SpaceX nailed its second launch in three days today (June 25) with liftoff of a Falcon 9 rocket from Vandenberg Air Force Base in California carrying 10 satellites owned by Iridium Communications.
The 23-story tall booster lifted off from a fog-shrouded Pacific Coast launch pad at 1:25 p.m. local time (4:25 p.m. EDT/2025 GMT). The first stage separated as planned 2.5 minutes later, turned around and headed back toward a drone barge floating in the ocean.
Redesigned, larger grid fins, mounted near the top of the 14-story-tall first stage, helped guide the returning booster to a precision touchdown despite strong winds, marking the 13th time a SpaceX rocket has returned intact to Earth. Two of those rockets, including the one used to send Bulgaria's first communications satellite into orbit on Friday, had launched on previous missions, demonstrating the boosters' reusability. [These SpaceX Rocket Landing Photos Are Simply Jaw-Dropping]
The new grid fins, made of titanium instead of aluminum, can withstand the heat of atmospheric re-entry without shielding, SpaceX CEO Elon Musk wrote on Twitter. "Can be used indefinitely with no touchups," he said.
Reusing hardware with minimal processing is key to SpaceX's quest to slash launch costs.
The three-day turnaround between launch of BulgariaSat-1 on Friday and the Iridium satellites on Sunday was the quickest yet for SpaceX, which pulled off the feat by relying on two separate launch teams, one based at Kennedy Space Center in Florida for Friday's launch and the second at Vandenberg, which handled the polar-orbiting Iridium satellite flight. Mission control for both flights was at the company's Hawthorne, Calif., headquarters.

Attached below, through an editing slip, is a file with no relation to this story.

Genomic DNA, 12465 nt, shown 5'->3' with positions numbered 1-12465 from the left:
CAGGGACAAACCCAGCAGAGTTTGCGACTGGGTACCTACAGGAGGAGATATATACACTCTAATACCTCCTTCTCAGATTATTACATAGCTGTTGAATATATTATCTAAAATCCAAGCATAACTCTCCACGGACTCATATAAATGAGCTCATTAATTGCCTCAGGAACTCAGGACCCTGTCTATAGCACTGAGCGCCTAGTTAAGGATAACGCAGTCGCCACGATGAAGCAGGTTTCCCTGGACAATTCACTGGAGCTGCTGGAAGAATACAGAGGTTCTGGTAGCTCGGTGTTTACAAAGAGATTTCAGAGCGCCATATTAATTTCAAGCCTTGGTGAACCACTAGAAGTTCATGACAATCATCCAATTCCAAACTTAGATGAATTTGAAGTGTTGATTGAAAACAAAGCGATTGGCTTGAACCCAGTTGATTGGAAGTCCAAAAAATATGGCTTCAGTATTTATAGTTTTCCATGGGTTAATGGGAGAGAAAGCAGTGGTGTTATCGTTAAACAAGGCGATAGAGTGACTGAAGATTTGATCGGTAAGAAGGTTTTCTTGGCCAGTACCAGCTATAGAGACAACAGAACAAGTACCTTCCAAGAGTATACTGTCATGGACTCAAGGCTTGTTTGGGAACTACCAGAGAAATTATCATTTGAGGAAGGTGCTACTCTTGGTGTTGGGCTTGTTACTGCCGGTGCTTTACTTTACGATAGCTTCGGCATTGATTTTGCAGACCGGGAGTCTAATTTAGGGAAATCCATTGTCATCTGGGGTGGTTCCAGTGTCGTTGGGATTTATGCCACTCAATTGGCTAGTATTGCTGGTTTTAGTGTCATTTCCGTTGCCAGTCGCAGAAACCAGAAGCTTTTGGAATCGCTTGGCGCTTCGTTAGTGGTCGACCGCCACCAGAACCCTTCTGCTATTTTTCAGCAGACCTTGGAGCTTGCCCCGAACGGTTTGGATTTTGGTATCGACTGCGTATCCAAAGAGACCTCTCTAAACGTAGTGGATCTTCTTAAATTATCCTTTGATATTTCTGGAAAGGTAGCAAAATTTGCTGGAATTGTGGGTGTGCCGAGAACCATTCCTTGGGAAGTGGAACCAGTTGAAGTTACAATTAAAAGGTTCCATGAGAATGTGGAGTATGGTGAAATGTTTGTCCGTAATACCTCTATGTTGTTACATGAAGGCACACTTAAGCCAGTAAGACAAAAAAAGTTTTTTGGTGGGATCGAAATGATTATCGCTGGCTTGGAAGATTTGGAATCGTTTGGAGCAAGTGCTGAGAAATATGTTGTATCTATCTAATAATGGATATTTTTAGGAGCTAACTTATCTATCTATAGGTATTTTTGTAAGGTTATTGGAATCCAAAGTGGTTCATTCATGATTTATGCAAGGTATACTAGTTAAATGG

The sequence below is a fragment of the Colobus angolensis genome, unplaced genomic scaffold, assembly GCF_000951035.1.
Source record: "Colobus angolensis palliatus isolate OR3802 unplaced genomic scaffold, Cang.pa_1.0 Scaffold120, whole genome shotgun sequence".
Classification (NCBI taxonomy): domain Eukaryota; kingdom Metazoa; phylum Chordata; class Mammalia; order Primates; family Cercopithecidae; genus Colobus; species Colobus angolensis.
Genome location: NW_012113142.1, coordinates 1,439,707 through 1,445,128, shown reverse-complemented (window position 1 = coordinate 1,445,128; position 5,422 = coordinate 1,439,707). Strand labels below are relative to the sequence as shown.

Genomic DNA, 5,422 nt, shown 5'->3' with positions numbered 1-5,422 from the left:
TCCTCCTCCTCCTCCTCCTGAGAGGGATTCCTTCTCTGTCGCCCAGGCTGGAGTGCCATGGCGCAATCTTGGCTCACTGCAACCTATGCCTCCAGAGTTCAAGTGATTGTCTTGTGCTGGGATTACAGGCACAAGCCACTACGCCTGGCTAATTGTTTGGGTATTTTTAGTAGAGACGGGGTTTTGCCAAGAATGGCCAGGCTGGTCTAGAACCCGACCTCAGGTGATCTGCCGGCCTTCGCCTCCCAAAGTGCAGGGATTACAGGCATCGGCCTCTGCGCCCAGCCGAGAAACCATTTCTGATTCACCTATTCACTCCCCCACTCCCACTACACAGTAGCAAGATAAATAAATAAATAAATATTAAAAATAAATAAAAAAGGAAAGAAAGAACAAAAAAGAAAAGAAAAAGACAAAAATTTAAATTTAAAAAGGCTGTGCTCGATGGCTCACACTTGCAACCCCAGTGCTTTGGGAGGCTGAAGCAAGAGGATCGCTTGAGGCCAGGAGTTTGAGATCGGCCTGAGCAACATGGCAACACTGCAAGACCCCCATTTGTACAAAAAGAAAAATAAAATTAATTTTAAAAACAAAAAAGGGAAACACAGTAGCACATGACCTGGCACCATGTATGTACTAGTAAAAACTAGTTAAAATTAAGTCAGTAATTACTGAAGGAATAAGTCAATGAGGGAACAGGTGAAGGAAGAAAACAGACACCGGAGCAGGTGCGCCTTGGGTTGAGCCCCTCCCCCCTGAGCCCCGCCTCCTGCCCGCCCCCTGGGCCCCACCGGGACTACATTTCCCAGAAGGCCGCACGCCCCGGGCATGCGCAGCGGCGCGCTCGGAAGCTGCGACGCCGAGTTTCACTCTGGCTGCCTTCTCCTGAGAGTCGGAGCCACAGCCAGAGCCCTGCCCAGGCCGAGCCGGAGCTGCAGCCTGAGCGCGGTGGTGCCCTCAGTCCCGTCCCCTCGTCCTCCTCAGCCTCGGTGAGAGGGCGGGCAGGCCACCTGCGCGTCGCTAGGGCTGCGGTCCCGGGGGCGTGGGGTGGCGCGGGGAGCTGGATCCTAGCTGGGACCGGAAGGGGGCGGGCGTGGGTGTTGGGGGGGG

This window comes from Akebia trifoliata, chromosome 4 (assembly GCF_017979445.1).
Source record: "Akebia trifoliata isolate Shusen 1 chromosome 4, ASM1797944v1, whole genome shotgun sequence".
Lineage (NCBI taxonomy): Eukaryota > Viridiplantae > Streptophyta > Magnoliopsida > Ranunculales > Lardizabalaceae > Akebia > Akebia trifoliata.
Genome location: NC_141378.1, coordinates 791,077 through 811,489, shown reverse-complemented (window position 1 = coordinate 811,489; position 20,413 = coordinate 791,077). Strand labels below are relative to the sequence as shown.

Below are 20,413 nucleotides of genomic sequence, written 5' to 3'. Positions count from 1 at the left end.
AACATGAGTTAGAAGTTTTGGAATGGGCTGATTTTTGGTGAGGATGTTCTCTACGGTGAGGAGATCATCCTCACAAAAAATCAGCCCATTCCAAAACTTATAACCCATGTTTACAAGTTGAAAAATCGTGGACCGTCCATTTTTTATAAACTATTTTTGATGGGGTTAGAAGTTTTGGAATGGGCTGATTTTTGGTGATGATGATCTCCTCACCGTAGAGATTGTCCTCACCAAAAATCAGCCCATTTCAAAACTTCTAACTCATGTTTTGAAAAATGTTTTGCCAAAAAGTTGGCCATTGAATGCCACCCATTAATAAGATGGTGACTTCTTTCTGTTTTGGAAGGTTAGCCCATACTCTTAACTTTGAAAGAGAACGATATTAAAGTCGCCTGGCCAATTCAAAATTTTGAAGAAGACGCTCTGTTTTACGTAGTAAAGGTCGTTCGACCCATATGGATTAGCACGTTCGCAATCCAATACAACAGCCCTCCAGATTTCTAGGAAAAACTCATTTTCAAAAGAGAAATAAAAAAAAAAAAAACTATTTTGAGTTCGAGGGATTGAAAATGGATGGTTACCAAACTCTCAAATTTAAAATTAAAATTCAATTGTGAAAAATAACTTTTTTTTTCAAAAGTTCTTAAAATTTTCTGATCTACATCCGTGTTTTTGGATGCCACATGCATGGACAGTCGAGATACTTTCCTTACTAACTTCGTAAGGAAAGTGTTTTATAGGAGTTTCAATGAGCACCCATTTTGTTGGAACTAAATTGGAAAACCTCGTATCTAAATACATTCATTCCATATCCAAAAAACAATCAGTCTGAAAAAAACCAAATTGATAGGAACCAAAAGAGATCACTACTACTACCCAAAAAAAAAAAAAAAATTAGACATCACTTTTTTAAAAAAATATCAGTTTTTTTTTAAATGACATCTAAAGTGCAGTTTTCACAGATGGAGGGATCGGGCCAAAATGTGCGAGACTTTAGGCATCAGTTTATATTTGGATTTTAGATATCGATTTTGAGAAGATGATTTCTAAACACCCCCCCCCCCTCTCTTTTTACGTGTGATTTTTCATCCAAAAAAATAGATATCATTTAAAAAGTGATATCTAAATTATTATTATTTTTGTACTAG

With Sunday's successful launch, SpaceX has completed nine flights in 2017 — surpassing its previous annual flight record with six months of the year still to go. The privately-owned firm is aiming to fly around 20 missions before the end of the year, SpaceX representatives have said.
Two or three of those flights will be for Iridium, which has purchased a total of eight Falcon rocket rides to deliver a constellation of 75 next-generation satellites into orbit by mid-2018 — 66 operational satellites and nine in-orbit spares, according to Iridium.
The first batch of 10 Iridium birds flew in January 2017. Sunday's launch was the second for Iridium, which is paying SpaceX a total of $536 million for the eight launches. The final flight of five Iridium satellites will share its rocket ride with a pair of gravity-mapping Earth science satellites. The German Research Center for Geosciences, which is partnering with NASA on the Gravity Recovery and Climate Experiment Follow-on, or GRACE-FO, mission will reimburse Iridium for $31.8 million of the final $67.9 million launch tab, said Allison Carollo, a spokeswoman for Iridium.
Iridium's original seven-flight, $468.1 million contract with SpaceX, signed in March 2010, includes a free reflight in case of a launch failure, Carollo wrote in an email to Space.com.
In total, SpaceX has more than 70 launches, worth more than $10 billion, on its manifest, said company spokesman John Taylor.
SpaceX's next launch is targeted for mid-July for Intelsat.